Citterio, even while considering the chair based on the visual continuity of the structure-armrests, contradicts the structural principal: the seat is invaded at a certain point and supported by a cantilever, while the backrest in perforated plastic, with its square holes, connects the two armrests, becoming an element of structural reinforcement. They are two artifices which most certainly have an important role in functional terms because, separating the seat and the backrest guarantees an increased level of ergonomic comfort, allowing for a reduction in the quantity of materials, and as a result, the cost but, above all, modernising the rigidly rationalist image of an object that is visually and tactilely attractive. To date it has sold over 1 million pieces. Different than Mies’ chair, there is no longer an abandonment of the reasons of the body to those of the purity of the structure, the austerity of an image that is logically and formally absolute compared to the sensual pleasure of matter. We are on another conceptual planet. The planet of High Touch, a method of approaching design that was being proposed by some of the best designers, above all Italian, during those years, however, in an individual way, without the intention – as was the case for example with High Tech or Deconstructivism – or the awareness of belonging to a common approach. High Touch is born from the necessity of revisiting the process of technological innovation in a perceptive and relational way, seen in a positive light, where it is possible, however, to clearly understand the perils and where excesses are stigmatised. This is different than the refusal of organicism and expressionism, however, it is an escape from wrap around and complex and fractal forms found in nature, avoiding the resolution of the design problem according to a subjective reading or, worse still, taking refuge in the myth of the architect seen as the titanic creator. Instead it supports research and experimentation; it shows little interest for the abstract problems of language; it does not place its trust in those who repeat the same stereotypes, passing them off as a signature; it lays claim to the right to experiment with forms and to work, through their development, with models and prototypes from our recent history; it attempts to come to terms with the process of design that still counts on the methods of the craftsman and processes of production based on ever more efficient criteria of industrial organisation but, above all, it focuses all of its attention on the relationship between the object and the user, attempting to humanise technology, rendering it attractive and sensual and not inhuman, abstract or, worse, coldly repelling. Given these criteria it is not difficult to place within the High Touch movement a number of designers who would otherwise be seen as isolated figures from recent history: from Antonio Citterio to Renzo Piano, from Mario Bellini to Michele De Lucchi to Mario Cucinella. What brings them together is, above all, their common openness towards the international panorama and the challenges that have been made concrete in numerous projects and awards received abroad, a substantial extraneousness to traditionalist nostalgia and the Byzantine inquiries into the Italianness of Italian Architecture, the total or almost total indifference towards paper architecture. This is demonstrated by the lateral position taken by these figures with respect to academic debates and the fact, in no way casual, that many are not professors within Faculties of Architecture and, those who are have accepted this position as recognised professionals, avoiding the unnerving red-tape and games associated with professional competitions. Naturally, the differences in the orientation of their research are numerous: Piano in fact defines, in a humanist vein, the experimental deign associated with High Tech; Bellini plays with complex forms, brushing the borders of organicism; De Lucchi pursues a post-functional research that aims at a sentimental strategy of the image; Cucinella focuses an awareness on the themes of environmental sustainability; Citterio is more attracted by simplification, by the pleasure of matter, the seductive capacity of the minimal. Furthermore, to these figures, though with differing points of view, we can add, as other practitioners of High Touch, a vast number of younger architects, including: Ud’A, Labics, Nemesi, +Arch, n!studio, Corvino e Multari. We must, however, understand that even in these cases the term is used as an instrument of critical orientation, above all for defining the differences with respect to other currents and trends, and not as a category to hypostasize.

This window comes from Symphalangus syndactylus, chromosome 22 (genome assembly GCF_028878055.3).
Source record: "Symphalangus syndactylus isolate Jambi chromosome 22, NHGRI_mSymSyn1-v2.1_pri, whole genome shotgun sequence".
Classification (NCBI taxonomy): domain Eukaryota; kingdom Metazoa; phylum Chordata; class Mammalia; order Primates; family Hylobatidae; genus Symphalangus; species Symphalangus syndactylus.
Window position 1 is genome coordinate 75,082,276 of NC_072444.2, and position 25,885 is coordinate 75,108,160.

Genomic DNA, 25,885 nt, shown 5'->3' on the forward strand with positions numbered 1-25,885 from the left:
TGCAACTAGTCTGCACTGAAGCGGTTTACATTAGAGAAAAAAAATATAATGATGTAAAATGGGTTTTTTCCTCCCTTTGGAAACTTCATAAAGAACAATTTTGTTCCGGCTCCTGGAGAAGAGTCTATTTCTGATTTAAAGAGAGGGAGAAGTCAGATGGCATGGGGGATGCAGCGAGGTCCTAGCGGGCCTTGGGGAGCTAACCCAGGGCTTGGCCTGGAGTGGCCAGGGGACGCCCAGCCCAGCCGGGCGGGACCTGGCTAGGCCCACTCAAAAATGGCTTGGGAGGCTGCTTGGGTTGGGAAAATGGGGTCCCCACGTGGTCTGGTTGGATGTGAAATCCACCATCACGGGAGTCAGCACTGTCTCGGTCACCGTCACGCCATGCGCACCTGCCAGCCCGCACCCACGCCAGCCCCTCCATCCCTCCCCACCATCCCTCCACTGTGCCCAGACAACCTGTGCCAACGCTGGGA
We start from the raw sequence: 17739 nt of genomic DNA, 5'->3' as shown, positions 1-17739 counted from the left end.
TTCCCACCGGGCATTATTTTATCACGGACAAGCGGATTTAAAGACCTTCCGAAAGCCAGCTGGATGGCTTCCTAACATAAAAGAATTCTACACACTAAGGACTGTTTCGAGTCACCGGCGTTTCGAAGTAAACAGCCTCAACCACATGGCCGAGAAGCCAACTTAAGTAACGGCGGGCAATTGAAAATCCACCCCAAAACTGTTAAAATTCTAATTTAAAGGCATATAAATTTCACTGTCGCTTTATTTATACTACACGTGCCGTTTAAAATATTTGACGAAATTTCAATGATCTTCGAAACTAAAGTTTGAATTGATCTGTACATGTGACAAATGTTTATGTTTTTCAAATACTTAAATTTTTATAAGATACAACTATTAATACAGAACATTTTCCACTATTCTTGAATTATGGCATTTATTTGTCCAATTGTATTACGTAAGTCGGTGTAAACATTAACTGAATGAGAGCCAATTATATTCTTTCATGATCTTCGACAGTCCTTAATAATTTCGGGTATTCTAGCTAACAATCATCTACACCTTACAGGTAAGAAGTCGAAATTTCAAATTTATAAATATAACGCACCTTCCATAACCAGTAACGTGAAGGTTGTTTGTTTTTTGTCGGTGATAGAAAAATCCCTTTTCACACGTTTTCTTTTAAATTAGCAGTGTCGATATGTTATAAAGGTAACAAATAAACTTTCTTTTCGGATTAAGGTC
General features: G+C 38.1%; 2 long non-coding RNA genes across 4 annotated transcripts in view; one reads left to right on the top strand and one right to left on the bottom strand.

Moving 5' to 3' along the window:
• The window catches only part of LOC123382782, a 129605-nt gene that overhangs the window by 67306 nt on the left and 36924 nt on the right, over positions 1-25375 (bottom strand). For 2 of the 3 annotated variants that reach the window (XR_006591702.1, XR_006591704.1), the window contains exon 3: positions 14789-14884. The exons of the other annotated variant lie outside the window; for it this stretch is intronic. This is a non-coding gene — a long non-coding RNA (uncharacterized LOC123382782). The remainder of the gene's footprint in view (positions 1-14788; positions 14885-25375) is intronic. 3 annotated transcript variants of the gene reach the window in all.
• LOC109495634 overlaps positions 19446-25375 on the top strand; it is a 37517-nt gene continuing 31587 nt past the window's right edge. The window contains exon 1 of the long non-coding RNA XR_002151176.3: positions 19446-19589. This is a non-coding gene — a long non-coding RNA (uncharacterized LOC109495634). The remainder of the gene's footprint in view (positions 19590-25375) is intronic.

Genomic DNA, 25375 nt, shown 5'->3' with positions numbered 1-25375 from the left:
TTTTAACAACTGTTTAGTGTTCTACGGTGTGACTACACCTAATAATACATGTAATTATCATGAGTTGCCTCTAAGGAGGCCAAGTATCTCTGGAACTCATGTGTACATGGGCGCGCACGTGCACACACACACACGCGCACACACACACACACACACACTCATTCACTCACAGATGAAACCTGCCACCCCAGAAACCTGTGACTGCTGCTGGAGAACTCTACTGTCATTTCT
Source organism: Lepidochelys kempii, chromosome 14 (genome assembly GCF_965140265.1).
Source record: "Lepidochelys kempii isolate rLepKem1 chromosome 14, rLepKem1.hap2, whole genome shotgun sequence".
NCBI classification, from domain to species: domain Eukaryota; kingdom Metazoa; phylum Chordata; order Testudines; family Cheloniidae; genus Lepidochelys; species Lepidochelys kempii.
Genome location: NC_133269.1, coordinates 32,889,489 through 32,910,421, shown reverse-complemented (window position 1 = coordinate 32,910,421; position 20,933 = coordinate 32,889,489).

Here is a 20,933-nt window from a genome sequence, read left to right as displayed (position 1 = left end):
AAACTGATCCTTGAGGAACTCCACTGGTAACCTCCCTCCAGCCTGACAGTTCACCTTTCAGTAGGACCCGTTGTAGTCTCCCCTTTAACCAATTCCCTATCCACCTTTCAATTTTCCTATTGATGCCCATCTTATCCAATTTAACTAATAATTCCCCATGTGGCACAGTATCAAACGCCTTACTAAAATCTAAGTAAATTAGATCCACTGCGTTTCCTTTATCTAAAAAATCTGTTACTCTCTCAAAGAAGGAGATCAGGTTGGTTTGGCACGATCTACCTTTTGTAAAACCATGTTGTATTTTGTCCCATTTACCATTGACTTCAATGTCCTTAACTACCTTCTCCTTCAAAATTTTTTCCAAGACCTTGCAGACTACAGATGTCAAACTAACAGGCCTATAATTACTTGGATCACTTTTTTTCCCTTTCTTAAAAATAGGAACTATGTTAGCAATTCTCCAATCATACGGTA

The factory building for Vitra in Neuenburg, a few kilometres from the main complex in Weil am Rhein, the other important work by Citterio completed in 1992, is one of the projects conceived of and implemented by Fehlbaum during the course of a decade aimed at transforming the manufacturing complex, known for the production of famous chairs, into a field of experimentation for some of the most innovative tendencies in contemporary architecture. The project is built following the completion of both the factory designed by Grimshaw in 1981, a brilliant building, though devoid of the Pindaric feats of one of the protagonists of the High Tech movement and the display centre by Gehry, realised between 1987 and 1989, a fundamentally Deconstructivist work that inaugurates a design method that is substantially new, which in turn leads to the Guggenheim Museum in Bilbao and the Disney Concert Hall in Los Angeles; and just prior to the realisation of the Fire Station by Zaha Hadid – the first important construction for this Anglo-Iranian architect, completed in 1993 – the conference centre by Tadao Ando from 1993 and the factory by Moneo from 1994: the latter of which are more traditional, belonging to the world of Critical Regionalism, a term invented by the critic Kenneth Frampton, which includes those works that lie somewhere between the absolute research into form and an attentive adherence to the site and context into which the have been inserted.